7. it’s only 3 pct of global emissions but 6,400 million of us have never been in an airplane even once in their life yet. as long as it is such a horrific emissions source, that cannot be mitigated in time or scale because of sir safety testing and fleet rollout periods… and is not as essential as all the other things we consume…. as ling as one person is still emitting 385 grams of carbon per kilometer fllown…. every other sector as eell as most all individuals will balk, as we have already done for decades, ar any serious mitigation efforts.

    1. I presume that those people who are so anti-aviation will make a sincere effort to avoid consuming any product that is transported by plane — such as fresh produce, medications, electronic components, etc. — and will also refuse any post/mail item that has been transported by plane. As such, I therefore presume that they’ll make a sincere effort to distance themselves completely from products manufactured using a just-in-time model.

      More importantly, I assume that they’ll also diligently avoid any activity that has an even greater carbon footprint than the aviation industry! For their convenience, here’s a list of activities that they can consult, so as to see which ones to avoid associating with (the relative carbon footprint is in parentheses):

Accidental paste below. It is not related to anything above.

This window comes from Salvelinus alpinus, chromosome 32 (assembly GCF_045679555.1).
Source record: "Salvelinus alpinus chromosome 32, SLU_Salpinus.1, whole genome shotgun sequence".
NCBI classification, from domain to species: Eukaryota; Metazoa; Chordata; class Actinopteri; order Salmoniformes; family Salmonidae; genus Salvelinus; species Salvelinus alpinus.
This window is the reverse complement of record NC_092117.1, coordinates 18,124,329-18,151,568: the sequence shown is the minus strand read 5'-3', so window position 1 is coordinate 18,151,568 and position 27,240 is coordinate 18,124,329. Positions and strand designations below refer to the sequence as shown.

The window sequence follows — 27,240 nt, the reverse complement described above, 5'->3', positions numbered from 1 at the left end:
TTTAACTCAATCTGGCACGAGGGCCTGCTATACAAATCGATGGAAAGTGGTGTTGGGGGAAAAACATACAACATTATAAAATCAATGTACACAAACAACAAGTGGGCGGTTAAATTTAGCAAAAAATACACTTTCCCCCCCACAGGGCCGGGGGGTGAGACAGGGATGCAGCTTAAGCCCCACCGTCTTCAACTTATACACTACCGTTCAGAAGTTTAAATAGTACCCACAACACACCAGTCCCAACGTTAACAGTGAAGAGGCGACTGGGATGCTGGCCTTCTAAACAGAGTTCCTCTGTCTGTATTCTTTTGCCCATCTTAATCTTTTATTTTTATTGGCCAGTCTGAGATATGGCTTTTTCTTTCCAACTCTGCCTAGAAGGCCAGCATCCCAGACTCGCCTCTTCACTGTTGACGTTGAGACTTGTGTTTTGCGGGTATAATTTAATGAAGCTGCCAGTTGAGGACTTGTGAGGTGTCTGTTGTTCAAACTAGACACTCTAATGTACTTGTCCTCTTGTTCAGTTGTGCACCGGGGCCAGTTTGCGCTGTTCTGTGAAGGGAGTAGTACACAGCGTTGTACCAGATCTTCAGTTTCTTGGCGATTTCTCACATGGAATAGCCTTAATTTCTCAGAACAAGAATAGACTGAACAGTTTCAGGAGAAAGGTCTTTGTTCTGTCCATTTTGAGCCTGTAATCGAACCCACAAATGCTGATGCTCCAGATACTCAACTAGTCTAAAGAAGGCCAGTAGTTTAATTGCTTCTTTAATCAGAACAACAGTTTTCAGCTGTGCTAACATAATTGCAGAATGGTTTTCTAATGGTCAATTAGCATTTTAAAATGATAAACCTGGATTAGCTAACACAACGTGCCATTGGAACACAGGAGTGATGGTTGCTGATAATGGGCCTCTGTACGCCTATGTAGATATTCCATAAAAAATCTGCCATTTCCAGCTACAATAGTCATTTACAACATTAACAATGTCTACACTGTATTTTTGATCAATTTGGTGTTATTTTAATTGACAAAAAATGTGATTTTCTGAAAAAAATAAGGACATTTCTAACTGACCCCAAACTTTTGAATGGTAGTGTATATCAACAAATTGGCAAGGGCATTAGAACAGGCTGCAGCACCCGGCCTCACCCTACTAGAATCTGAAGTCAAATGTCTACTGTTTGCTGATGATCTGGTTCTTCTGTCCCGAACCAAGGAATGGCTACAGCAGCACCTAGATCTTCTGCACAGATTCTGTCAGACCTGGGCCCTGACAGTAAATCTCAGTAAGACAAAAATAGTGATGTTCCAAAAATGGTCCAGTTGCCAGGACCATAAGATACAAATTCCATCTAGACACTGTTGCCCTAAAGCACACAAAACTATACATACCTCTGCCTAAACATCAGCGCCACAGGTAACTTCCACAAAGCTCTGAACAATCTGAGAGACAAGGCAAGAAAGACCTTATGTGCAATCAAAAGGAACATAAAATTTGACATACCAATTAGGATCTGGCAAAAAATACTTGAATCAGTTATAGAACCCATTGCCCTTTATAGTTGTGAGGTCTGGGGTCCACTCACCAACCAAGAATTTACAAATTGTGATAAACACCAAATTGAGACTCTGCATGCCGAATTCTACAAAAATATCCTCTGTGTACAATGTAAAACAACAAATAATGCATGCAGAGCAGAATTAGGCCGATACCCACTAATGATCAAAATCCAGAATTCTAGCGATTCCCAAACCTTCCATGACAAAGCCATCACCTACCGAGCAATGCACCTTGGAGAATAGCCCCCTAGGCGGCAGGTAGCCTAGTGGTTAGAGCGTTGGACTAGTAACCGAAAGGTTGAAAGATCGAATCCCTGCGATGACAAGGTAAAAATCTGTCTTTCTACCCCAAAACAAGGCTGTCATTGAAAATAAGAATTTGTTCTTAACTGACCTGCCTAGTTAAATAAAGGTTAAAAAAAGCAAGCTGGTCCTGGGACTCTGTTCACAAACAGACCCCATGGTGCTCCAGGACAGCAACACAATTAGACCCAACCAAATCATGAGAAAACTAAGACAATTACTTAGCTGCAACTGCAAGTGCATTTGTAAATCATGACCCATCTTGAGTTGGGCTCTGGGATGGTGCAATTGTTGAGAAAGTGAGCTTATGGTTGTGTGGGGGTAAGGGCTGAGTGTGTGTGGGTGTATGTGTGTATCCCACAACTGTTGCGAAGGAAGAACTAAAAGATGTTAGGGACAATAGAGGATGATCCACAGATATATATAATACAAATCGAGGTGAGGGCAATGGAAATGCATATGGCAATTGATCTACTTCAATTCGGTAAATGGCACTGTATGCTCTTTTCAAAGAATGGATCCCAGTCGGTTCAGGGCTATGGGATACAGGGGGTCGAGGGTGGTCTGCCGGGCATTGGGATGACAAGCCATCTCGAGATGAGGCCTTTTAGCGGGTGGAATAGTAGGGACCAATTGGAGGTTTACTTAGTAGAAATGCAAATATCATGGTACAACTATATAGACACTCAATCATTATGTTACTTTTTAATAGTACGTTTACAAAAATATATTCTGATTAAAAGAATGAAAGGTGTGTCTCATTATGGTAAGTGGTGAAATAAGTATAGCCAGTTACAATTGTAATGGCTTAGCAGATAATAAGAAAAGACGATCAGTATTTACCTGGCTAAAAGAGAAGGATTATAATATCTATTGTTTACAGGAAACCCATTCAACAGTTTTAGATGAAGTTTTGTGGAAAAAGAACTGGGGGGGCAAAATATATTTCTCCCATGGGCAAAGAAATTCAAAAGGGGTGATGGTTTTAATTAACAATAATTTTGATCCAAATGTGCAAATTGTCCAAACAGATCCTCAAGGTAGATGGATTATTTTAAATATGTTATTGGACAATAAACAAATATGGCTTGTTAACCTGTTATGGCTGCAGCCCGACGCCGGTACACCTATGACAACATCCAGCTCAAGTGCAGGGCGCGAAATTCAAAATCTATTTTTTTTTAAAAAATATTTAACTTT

Air transport (excluding additional warming impacts) (1.7% )
      Road transport (10.5%)
      Other transport (2.5%)
      Fuel and power for residential buildings (10.2%)
      Fuel and power for commercial buildings (6.3%)
      Unallocated fuel combustion (3.8%)
      Iron and steel production (4%)
      Aluminium and non-ferrous metals production (1.2%)
      Machinery production (1%)
      Pulp, paper and printing (1.1%)
      Food and tobacco industries (1.0%)
      Chemicals production (4.1%)
      Cement production (5.0%)
      Other industry (7.0%)
      Transmission and distribution losses (2.2%)
      Coal mining (1.3%)
      Oil and gas production (6.4%)
      Deforestation (11.3%)
      Reforestation (-0.4%)
      Harvest and land management (1.3%)
      Agricultural energy use (1.4%)
      Agricultural soils (5.2%)
      Livestock and manure (5.4%)
      Rice cultivation (1.5%)
      Other cultivation (1.7%)
      Landfill of waste (1.7%)
      Wastewater and other waste (1.5%)

  8. Pure, unadulterated rubbish. Carbon taxes/offsets are nothing but modern-day indulgences for those wealthy enough to buy their way out, and are almost solely designed to make those hysterical over climate change feel good while accomplishing absolutely nothing to solve the problem.

  9. Railroad can damage the environment badly. High speed railroad demand very large amount of electricity . For those country using fossil fuel to produce electricity, high speed railroad could be environment disaster.